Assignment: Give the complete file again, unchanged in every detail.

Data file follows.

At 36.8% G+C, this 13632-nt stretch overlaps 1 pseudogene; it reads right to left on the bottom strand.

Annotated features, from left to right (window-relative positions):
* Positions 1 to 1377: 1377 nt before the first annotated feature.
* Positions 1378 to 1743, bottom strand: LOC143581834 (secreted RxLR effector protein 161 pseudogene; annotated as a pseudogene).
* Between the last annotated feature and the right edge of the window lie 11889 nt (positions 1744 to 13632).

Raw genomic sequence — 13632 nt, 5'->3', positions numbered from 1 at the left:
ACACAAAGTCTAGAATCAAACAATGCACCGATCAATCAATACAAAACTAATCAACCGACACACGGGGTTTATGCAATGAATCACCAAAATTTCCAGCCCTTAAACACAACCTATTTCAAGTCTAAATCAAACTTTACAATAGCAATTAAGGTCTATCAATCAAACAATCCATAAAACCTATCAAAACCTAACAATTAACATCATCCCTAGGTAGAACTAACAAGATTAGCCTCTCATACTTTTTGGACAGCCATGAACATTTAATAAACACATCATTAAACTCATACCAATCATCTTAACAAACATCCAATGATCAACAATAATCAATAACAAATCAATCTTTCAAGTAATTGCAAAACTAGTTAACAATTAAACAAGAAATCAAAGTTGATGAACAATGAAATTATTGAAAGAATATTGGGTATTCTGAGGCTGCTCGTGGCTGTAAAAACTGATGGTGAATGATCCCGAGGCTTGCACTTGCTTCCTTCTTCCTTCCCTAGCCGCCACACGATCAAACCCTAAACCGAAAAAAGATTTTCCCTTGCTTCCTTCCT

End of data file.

At 36.8% G+C, this 13632-nt stretch overlaps 1 pseudogene; it reads right to left on the bottom strand.

Annotated features, from left to right (window-relative positions):
* Positions 1 to 1377: 1377 nt before the first annotated feature.
* Positions 1378 to 1743, bottom strand: LOC143581834 (secreted RxLR effector protein 161 pseudogene; annotated as a pseudogene).
* Between the last annotated feature and the right edge of the window lie 11889 nt (positions 1744 to 13632).

Raw genomic sequence — 13632 nt, 5'->3', positions numbered from 1 at the left:
ACACAAAGTCTAGAATCAAACAATGCACCGATCAATCAATACAAAACTAATCAACCGACACACGGGGTTTATGCAATGAATCACCAAAATTTCCAGCCCTTAAACACAACCTATTTCAAGTCTAAATCAAACTTTACAATAGCAATTAAGGTCTATCAATCAAACAATCCATAAAACCTATCAAAACCTAACAATTAACATCATCCCTAGGTAGAACTAACAAGATTAGCCTCTCATACTTTTTGGACAGCCATGAACATTTAATAAACACATCATTAAACTCATACCAATCATCTTAACAAACATCCAATGATCAACAATAATCAATAACAAATCAATCTTTCAAGTAATTGCAAAACTAGTTAACAATTAAACAAGAAATCAAAGTTGATGAACAATGAAATTATTGAAAGAATATTGGGTATTCTGAGGCTGCTCGTGGCTGTAAAAACTGATGGTGAATGATCCCGAGGCTTGCACTTGCTTCCTTCTTCCTTCCCTAGCCGCCACACGATCAAACCCTAAACCGAAAAAAGATTTTCCCTTGCTTCCTTCCT